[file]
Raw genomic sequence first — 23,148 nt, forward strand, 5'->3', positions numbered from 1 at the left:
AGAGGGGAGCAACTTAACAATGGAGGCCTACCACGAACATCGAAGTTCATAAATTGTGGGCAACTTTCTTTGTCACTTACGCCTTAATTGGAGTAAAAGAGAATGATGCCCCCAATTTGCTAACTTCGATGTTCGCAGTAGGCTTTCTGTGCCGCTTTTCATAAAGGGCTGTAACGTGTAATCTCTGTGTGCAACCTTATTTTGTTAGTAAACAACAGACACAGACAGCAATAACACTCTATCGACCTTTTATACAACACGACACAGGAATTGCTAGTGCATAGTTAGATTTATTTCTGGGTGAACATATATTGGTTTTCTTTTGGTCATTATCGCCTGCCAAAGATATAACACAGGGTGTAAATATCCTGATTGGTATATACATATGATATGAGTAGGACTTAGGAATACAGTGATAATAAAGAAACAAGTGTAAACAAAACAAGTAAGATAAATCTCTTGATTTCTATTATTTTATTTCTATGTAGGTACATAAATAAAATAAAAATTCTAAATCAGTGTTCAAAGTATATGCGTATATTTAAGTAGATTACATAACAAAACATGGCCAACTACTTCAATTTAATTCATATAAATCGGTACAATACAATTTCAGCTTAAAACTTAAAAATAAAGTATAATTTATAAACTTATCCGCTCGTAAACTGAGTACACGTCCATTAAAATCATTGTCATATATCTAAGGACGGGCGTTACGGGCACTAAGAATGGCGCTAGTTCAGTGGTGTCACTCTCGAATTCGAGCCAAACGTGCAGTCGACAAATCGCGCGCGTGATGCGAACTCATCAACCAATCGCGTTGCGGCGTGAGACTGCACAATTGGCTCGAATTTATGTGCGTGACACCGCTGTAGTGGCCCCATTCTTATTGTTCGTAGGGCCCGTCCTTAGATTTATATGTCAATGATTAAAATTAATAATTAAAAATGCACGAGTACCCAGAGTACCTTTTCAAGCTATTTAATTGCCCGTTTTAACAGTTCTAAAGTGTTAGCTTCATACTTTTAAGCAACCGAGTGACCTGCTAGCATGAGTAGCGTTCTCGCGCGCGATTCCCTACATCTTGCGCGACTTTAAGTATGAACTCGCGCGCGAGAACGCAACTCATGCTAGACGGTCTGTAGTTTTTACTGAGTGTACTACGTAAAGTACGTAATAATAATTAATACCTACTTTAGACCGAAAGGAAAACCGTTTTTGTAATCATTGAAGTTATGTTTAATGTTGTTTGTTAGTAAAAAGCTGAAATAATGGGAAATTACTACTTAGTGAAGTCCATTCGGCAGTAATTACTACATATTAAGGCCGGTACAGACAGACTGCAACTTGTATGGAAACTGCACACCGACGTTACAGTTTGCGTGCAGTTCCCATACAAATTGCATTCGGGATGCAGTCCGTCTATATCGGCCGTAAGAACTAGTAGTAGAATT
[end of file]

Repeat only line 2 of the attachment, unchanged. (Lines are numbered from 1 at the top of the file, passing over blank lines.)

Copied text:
AGAGGGGAGCAACTTAACAATGGAGGCCTACCACGAACATCGAAGTTCATAAATTGTGGGCAACTTTCTTTGTCACTTACGCCTTAATTGGAGTAAAAGAGAATGATGCCCCCAATTTGCTAACTTCGATGTTCGCAGTAGGCTTTCTGTGCCGCTTTTCATAAAGGGCTGTAACGTGTAATCTCTGTGTGCAACCTTATTTTGTTAGTAAACAACAGACACAGACAGCAATAACACTCTATCGACCTTTTATACAACACGACACAGGAATTGCTAGTGCATAGTTAGATTTATTTCTGGGTGAACATATATTGGTTTTCTTTTGGTCATTATCGCCTGCCAAAGATATAACACAGGGTGTAAATATCCTGATTGGTATATACATATGATATGAGTAGGACTTAGGAATACAGTGATAATAAAGAAACAAGTGTAAACAAAACAAGTAAGATAAATCTCTTGATTTCTATTATTTTATTTCTATGTAGGTACATAAATAAAATAAAAATTCTAAATCAGTGTTCAAAGTATATGCGTATATTTAAGTAGATTACATAACAAAACATGGCCAACTACTTCAATTTAATTCATATAAATCGGTACAATACAATTTCAGCTTAAAACTTAAAAATAAAGTATAATTTATAAACTTATCCGCTCGTAAACTGAGTACACGTCCATTAAAATCATTGTCATATATCTAAGGACGGGCGTTACGGGCACTAAGAATGGCGCTAGTTCAGTGGTGTCACTCTCGAATTCGAGCCAAACGTGCAGTCGACAAATCGCGCGCGTGATGCGAACTCATCAACCAATCGCGTTGCGGCGTGAGACTGCACAATTGGCTCGAATTTATGTGCGTGACACCGCTGTAGTGGCCCCATTCTTATTGTTCGTAGGGCCCGTCCTTAGATTTATATGTCAATGATTAAAATTAATAATTAAAAATGCACGAGTACCCAGAGTACCTTTTCAAGCTATTTAATTGCCCGTTTTAACAGTTCTAAAGTGTTAGCTTCATACTTTTAAGCAACCGAGTGACCTGCTAGCATGAGTAGCGTTCTCGCGCGCGATTCCCTACATCTTGCGCGACTTTAAGTATGAACTCGCGCGCGAGAACGCAACTCATGCTAGACGGTCTGTAGTTTTTACTGAGTGTACTACGTAAAGTACGTAATAATAATTAATACCTACTTTAGACCGAAAGGAAAACCGTTTTTGTAATCATTGAAGTTATGTTTAATGTTGTTTGTTAGTAAAAAGCTGAAATAATGGGAAATTACTACTTAGTGAAGTCCATTCGGCAGTAATTACTACATATTAAGGCCGGTACAGACAGACTGCAACTTGTATGGAAACTGCACACCGACGTTACAGTTTGCGTGCAGTTCCCATACAAATTGCATTCGGGATGCAGTCCGTCTATATCGGCCGTAAGAACTAGTAGTAGAATT